When we reach for a Bible today, there are so many versions to choose from—King James, New Revised Standard, New International Bible, The Message. There’s even something called The Illuminated Bible—a “300-page glossy magazine” that “contains the whole text of the New Testament in a popular translation.”
Not what you’re looking for? Then try the Manga Bible—a graphic novel depiction of scripture, or the Brick Testament which tells the stories using Lego bricks. Looking for something even more specific? How about the Jesus Loves Porn Stars Bible?
Following this trend of putting the Bible into new forms—along comes the gay Bible:
Film-maker Max Mitchell has announced plans to publish a pro gay translation of The Bible to be called ‘The Princess Diana Bible’.
Revision Studios in New Mexico, USA will fund the new translation of the Bible, in which God says it is better to be gay than straight.
Mitchell also hopes to adapt the book for a two-part mini-series, ‘The Gay Old Testament’ and ‘The Gay New Testament’.
“There are many different versions of the Bible, I don’t see why we can’t have one,” said Mitchell.
Aside from a little problem figuring out the “begats”—there are plenty of reasons why this is a bad idea. But first, let’s consider the upside—the frothing that comes from those opposed the very existence of gays and lesbians:
The whole idea of “The Holy Bible” is that “all scripture is inspired by God and profitable…” This book is inspired by a political agenda and one person’s desire to contort not only the text but the very context of it to suit his own perspective. That, you may say, is what commentators do—and perhaps even translators—but this guy is making himself an “author,” which makes it a book, not a Bible.
Not to point out the obvious here, but the Bible had a lot of “authors” and that’s what makes it a “Bible” since “ta biblia” literally means a collection of “books.” That collection of books was also inspired by many political agendas and the many authors’ desires to put their own spin on God and how God works in the world. Simply because it is revered by religions doesn’t make it any more “inspired” than Shakespeare, Martin Luther King Jr. speeches, or even this new Bible.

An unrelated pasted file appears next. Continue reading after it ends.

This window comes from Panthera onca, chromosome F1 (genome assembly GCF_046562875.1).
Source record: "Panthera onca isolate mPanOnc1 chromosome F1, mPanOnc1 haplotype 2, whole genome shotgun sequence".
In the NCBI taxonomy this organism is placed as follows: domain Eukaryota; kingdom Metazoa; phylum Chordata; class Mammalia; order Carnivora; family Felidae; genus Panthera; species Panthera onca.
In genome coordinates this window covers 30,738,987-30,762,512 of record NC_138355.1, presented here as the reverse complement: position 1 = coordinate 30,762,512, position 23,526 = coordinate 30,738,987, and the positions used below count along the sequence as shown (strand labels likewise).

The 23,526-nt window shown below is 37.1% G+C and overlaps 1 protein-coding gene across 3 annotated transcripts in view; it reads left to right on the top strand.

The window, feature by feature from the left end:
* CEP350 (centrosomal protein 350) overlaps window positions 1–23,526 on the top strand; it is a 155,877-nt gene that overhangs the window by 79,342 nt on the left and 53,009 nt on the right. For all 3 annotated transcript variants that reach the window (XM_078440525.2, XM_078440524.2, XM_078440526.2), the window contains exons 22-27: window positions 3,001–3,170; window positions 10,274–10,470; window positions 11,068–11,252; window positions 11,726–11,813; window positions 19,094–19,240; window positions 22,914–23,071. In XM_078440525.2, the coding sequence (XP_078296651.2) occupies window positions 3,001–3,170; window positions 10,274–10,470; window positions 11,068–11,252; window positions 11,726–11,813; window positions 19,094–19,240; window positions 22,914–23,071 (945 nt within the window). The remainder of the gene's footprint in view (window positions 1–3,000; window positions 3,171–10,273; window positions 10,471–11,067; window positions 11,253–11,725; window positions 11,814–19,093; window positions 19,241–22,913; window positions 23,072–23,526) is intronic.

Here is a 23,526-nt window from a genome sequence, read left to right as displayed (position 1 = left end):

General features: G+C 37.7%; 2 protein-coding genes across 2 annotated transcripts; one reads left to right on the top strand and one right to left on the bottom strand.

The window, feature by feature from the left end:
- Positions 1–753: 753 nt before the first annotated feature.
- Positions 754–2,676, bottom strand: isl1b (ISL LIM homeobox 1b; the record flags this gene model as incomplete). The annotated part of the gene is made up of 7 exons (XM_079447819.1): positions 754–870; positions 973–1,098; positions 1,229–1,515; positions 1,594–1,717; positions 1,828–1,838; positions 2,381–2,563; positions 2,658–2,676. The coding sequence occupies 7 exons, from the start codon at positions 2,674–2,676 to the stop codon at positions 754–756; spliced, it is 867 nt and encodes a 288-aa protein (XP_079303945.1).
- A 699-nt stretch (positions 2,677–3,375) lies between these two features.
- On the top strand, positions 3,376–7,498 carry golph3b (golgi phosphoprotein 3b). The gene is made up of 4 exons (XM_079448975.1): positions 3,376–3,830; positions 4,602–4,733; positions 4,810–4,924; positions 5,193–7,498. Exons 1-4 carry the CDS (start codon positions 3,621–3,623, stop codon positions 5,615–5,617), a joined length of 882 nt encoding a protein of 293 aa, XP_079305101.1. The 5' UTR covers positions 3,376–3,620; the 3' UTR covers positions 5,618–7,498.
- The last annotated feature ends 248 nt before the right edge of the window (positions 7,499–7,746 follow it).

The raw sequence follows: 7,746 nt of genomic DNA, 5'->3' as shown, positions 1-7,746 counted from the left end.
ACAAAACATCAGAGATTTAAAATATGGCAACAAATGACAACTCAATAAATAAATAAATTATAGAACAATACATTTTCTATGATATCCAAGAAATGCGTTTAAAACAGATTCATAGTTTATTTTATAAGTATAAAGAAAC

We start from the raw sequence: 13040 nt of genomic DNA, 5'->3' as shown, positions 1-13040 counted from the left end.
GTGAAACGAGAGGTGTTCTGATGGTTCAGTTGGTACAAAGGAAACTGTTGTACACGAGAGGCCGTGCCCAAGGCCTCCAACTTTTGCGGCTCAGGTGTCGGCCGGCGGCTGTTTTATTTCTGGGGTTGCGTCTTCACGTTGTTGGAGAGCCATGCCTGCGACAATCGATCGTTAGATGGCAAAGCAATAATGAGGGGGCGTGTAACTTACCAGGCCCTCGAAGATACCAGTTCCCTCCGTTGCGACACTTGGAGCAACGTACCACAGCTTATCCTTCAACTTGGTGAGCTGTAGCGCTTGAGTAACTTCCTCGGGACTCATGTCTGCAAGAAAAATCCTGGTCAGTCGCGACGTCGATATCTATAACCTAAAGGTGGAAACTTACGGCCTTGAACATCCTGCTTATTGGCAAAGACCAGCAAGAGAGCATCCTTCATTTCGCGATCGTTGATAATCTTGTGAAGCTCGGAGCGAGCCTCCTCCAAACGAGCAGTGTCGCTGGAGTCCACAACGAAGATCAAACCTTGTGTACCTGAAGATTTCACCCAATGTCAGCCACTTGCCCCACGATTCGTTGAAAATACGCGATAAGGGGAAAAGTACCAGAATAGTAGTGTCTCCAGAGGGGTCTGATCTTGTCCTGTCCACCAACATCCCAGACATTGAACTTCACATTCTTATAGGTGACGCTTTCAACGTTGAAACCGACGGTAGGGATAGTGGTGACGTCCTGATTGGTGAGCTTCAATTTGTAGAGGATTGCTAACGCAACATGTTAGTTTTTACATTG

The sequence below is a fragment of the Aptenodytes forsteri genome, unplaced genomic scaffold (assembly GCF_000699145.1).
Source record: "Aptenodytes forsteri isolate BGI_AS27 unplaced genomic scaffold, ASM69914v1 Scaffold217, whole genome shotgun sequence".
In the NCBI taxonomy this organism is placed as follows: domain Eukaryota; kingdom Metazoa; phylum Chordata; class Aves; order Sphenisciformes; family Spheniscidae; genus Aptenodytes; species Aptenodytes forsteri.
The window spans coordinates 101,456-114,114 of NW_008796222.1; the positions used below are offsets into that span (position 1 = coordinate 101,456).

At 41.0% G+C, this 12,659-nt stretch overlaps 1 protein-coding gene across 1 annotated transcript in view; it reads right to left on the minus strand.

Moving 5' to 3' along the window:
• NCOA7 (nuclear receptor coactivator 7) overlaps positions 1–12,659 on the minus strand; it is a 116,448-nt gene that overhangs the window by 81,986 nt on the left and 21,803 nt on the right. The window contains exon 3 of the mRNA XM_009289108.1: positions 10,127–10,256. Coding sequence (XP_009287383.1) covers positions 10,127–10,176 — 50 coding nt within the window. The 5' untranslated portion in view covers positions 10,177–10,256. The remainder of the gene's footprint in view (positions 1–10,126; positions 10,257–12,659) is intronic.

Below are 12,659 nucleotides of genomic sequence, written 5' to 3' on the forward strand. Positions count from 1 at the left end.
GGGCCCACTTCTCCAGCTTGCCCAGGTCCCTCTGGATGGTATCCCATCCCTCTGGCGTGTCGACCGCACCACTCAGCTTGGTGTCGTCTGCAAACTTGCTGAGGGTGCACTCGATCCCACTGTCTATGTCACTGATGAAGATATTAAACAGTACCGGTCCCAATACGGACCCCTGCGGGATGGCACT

What makes it a bad idea, though, is that coming up with a “pro-gay” Bible disregards the fact that the Bible we already have is very pro-gay, despite what the anti-gay people say. There are six or so verses that arguably can be used to “condemn” gay and lesbian people but the bottom line for every verse used is that what is condemned is some form of abusive sex. There is absolutely no condemnation for loving, committed, gay and lesbian relationships within the pages of the Bible. Many have even argued that there are sympathetic portrayals of gay and lesbian relationships in the form of Jonathan and David and Ruth and Naomi. Then, of course, there’s Jesus’ booming silence on the entire subject.
The gay and lesbian community does not need a new Bible—it needs to make peace with the one we already have. There is an amazing amount of good news for gays and lesbians within its pages, despite the over-emphasized verses that supposedly condemn them.
I’ve said it a million times before and I’ll say it again—even if the Bible condemns all forms of gay and lesbian relationships—we must remember that the Bible also supports slavery, the subjugation of women, and separation of the races. We have rejected much of what the Bible speaks in favor of—all without destroying the underlying authority of the scripture and its power to testify about God’s nature.
Instead of arguing over the medium—whether it’s a slick magazine, a graphic novel, depicted in Lego bricks or paying homage to a princess, we need to get back to making sure the overarching message of the Bible is heard—God loves us all—no matter what.